Storeys guide to ducks would be my book recommendation, you can get it on e-book format or even a local library.

    Sadly, i am not surprised at the coyote attacks, that is why the birds in general will need a safe enclosure to house them and while they are outside.
  3. jdywntr

    jdywntr Songster

    Oct 31, 2009
    Somerville, AL
    Going Quackers gave great advice and I agree with the concerns that were expressed. In particular: your drake:duck ratio. Housing. Brooding on a small lot.

    What type of housing do they have? What are you going to do with ducklings?

    Large ducks need 6-8 sq ft of indoor space if they are not going to be outside alot. A duck yard should have 10-25 sq ft per duck. For housing, with your winters, insulated would be best. Muscovy like to roost, so they need a bit more elaborate housing than other ducks since they need elevated roosts.

    Ducklings can start on chick starter. Then move to grower then to layer once they start. That can be 6 months of age or so.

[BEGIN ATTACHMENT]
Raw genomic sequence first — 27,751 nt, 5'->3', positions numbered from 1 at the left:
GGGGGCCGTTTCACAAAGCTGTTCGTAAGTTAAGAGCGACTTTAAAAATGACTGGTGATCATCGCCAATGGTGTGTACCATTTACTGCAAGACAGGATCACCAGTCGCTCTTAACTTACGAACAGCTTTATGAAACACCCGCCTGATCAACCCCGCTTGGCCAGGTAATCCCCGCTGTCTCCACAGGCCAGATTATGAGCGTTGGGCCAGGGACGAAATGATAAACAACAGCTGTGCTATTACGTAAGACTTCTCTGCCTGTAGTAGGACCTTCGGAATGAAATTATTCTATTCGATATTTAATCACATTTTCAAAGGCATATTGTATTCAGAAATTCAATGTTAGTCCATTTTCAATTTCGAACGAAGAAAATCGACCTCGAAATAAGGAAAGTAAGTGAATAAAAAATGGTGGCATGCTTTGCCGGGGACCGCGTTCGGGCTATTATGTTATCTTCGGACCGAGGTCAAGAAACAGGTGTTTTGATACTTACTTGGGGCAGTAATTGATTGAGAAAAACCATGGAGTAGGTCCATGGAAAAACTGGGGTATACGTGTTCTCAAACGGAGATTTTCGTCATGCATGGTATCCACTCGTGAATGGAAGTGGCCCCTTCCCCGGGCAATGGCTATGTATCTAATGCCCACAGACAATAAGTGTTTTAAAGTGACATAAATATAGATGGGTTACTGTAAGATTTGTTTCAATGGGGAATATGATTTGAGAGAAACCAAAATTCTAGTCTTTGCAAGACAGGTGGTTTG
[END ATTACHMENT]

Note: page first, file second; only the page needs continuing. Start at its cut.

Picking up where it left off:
4. cgilson

    cgilson Hatching

    Feb 2, 2012
    We bought them early last fall, and I'm very aware of the space limitations of the yard. You might be surprised at how much you can manage with good planning and regular (twice daily) maintenance, though. We already spend a good amount of time on "poop patrol" - we use deep composting. I've seen the show, "Animal Hoarders" and let me assure you that we try to be a lot closer to "Martha Stewart Living". :) We regularly check in with our neighbors to ask if they've been disturbed by noise or odor, and they agree that it's well-controlled. The neighbor kids like watching them in our yard.

    Currently, they live in a 4' x 9' pen with a small sheltered area and an more open area enclosed with hardware cloth, and they get a lot of time out in the yard. It's nice and fairly secure, but obviously not appropriate for brooding.

    As for the ducklings, we'll probably bring the ducklings to the "live poultry" shop after a few months, although a farmer friend of ours has expressed interest in starting a muscovy flock, so we may give a few to her. The ducks have gotten along so far. From what you've told me, though, we probably can cull a drake before Spring. We'll probably eat most of the eggs, and maybe cull one of the ducks after they're done laying.

    Story's Guides are good, but they're normally oriented towards people with small-to-meduim commercial operations... I remember reading a line in the chicken book that went something like "If you have a small flock (fewer than a hundred birds)..." A HUNDRED BIRDS? SHEESH! We've just got a couple! I'll probably pick it up, if that's what you recommend, though.